9:30 am - September 1st 2013
When we are thinking today about Syria there’s only one place to start: the desperate situation of up to 8 million people in urgent need of help.
More than a million and a half are refugees in neighbouring countries, states that have their own problems, serious economic strains, and that need help to provide the homes, the blankets, the care, that these often traumatised refugees need.
Millions more are displaced, or at risk, within Syria. We need to ensure that every effort is made to get humanitarian supplies, medical supplies, to them.
And we need to find a way for the UN to protect them from future attacks of all kinds, to fulfil its responsibility to protect. The UN should be creating safe corridors through which they can escape – and eventually to achieve a ceasefire in the civil war.
I agree with President Obama on one thing: “We cannot accept a world where women and children and innocent civilians are gassed on a terrible scale.” Indeed, we – the international community, acting collectively under UN auspices — must save them from attacks of all kinds.
And yet the US focus, the French focus, is on what are clearly plans for a missile strike against the Syrian regime, a strike that no one is claiming is going to remove the dreadful President Assad, that no one claims is going to take any productive step towards helping to construct an alternative government for Syria, a strike that will, simply, take more lives, including, undoubtedly, lives of people, men, women, and children, who have nothing to do with the conflict, but are simply trying to survive in the middle of an awful civil war.
But there’s no evidence, no sense, in the claim that a US missile strike, covered with a fig leaf of whatever other countries beyond France can be persuaded, bribed or pushed into “participation” in the attack, is going to stop any future gas attack, from whichever side it might come.
And no, we haven’t seen real evidence, independent scrutiny, in what happened in that hell in a Damascus suburb on August 21. John Kerry says: “This is common sense. This is evidence. These are facts.” Well, we’ve heard that before, and we’ve good reason not to believe it.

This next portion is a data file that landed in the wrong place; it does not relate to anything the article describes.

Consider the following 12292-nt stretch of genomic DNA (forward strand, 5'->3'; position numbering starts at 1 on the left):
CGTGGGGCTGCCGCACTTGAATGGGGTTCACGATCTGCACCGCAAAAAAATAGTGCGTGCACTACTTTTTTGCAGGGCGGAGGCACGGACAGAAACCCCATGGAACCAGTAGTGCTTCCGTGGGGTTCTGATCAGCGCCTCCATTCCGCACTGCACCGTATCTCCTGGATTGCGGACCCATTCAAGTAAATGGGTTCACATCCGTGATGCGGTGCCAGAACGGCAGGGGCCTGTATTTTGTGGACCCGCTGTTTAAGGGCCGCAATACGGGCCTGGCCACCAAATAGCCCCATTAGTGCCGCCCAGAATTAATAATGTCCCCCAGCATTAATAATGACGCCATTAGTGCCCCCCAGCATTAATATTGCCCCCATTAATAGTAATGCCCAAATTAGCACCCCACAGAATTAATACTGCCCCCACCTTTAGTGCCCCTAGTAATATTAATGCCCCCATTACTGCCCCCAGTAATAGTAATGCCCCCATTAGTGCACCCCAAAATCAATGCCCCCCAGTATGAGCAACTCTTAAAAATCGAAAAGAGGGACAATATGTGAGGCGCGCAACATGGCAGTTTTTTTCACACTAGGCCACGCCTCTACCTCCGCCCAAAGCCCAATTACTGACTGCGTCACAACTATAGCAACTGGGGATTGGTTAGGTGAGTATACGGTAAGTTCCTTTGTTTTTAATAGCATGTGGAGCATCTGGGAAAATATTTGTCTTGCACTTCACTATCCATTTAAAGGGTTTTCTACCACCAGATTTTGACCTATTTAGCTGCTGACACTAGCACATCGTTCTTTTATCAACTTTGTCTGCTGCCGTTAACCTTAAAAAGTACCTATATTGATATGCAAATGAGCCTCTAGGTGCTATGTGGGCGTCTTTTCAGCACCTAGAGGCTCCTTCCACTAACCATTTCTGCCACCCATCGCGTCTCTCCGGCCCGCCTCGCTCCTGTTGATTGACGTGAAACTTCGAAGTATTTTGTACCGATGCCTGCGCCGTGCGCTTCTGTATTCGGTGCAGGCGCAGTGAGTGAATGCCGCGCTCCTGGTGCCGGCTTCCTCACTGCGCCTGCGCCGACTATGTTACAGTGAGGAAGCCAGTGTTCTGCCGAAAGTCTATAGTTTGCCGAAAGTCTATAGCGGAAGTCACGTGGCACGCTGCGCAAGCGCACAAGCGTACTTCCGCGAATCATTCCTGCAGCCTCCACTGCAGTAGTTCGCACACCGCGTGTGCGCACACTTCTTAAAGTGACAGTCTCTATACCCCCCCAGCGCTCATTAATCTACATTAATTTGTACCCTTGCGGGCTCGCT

The vote in Parliament this week was a big step forward – a step forward for British democracy, a step forward for our place in the world. And the impact has been found around the world.
It seems unlikely that this evening’s decision by President Obama to refer his plans for an attack to Congress would have occurred without the Westminster vote. But is for Britain this should be only the start. We could take three more steps – important steps.
1. Call off the world’s biggest arms fair planned for London next month.
2. Stop selling UK arms to abusive regimes. Our £12bn arms industry is a trade in misery, in death, in supporting regimes like that of President Assad, and the dreadful human rights abuses in Saudi Arabia.
3. Scrap Trident nuclear weapons, making us truly world leaders. So I say to Congress, I say to President Hollande, I say to whichever Arab regime the Americans are hoping to bribe, bully or persuade on board an attack, please, stop, think.
The combined UN-regional talks route to a ceasefire in Syria is a difficult route, strewn with obstacles. But it’s the legal route. It’s the route that can help the people of Syria and the region to together find a way forward – not have it imposed on them, as the people of Iraq, Afghanistan, Libya, had the route imposed on them, with continuing awful results.
The route to justice for a horrific gas attack is the International Criminal Court. As Caroline Lucas said this week: “Crimes against humanity and international law have been committed. Once there is evidence of responsibility for these appalling attacks, those responsible must be dealt with by the International Criminal Court.”
The UN and the International Criminal Court are the right routes. But it’s time the world – America, Nato, the UK – took the right route.
This article is an adaption of a speech I made today at the No Attack on Syria demonstration.
Natalie Bennett is leader of the Green Party of England and Wales
· Other posts by Natalie Bennett
Story Filed Under: Blog ,Foreign affairs ,Middle East ,Westminster
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